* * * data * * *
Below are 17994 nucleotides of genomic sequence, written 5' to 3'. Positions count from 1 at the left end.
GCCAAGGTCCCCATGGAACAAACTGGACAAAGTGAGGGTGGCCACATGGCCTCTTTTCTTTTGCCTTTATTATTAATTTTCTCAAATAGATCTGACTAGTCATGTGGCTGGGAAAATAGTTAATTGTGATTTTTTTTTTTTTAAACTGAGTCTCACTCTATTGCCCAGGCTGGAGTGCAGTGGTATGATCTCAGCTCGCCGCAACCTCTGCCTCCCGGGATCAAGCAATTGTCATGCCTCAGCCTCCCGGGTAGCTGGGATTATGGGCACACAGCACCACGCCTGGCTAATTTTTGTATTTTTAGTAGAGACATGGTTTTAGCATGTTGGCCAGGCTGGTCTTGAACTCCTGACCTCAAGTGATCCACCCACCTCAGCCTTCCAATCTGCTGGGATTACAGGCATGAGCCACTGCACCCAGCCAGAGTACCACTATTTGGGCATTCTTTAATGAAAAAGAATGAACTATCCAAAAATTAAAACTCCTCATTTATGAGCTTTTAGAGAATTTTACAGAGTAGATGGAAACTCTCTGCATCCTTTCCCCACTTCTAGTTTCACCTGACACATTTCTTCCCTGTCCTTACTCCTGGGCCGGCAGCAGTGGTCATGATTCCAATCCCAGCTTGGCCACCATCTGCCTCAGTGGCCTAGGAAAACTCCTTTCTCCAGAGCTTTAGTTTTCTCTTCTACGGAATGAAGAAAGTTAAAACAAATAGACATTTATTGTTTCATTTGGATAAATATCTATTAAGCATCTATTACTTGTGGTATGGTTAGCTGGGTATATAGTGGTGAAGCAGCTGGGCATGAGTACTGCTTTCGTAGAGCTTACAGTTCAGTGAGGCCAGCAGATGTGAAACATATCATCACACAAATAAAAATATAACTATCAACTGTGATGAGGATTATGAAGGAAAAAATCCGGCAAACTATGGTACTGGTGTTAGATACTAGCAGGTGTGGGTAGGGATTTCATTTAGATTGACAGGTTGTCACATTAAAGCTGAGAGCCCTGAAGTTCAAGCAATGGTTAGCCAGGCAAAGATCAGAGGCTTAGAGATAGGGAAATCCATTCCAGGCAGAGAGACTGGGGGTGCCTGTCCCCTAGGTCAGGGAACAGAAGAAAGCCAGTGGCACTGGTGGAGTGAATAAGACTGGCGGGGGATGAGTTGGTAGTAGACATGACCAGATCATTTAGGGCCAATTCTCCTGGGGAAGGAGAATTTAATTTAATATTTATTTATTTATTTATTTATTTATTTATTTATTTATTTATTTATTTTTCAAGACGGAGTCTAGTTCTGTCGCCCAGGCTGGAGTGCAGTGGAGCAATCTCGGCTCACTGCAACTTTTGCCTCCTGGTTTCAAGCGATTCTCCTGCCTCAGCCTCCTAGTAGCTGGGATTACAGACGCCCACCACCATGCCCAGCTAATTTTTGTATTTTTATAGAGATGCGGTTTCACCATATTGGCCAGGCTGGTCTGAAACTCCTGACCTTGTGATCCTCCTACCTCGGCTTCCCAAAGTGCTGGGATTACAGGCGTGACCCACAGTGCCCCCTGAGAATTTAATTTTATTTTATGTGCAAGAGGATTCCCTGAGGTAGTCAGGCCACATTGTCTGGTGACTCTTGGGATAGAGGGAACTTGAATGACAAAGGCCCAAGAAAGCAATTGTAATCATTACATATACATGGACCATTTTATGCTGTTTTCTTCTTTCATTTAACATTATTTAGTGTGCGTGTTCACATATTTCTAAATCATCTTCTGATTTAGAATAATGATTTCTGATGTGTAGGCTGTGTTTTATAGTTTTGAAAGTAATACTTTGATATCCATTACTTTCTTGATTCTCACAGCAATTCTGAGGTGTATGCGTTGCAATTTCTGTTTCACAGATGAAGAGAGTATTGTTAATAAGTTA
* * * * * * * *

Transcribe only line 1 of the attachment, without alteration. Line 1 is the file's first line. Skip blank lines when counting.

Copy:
Below are 17994 nucleotides of genomic sequence, written 5' to 3'. Positions count from 1 at the left end.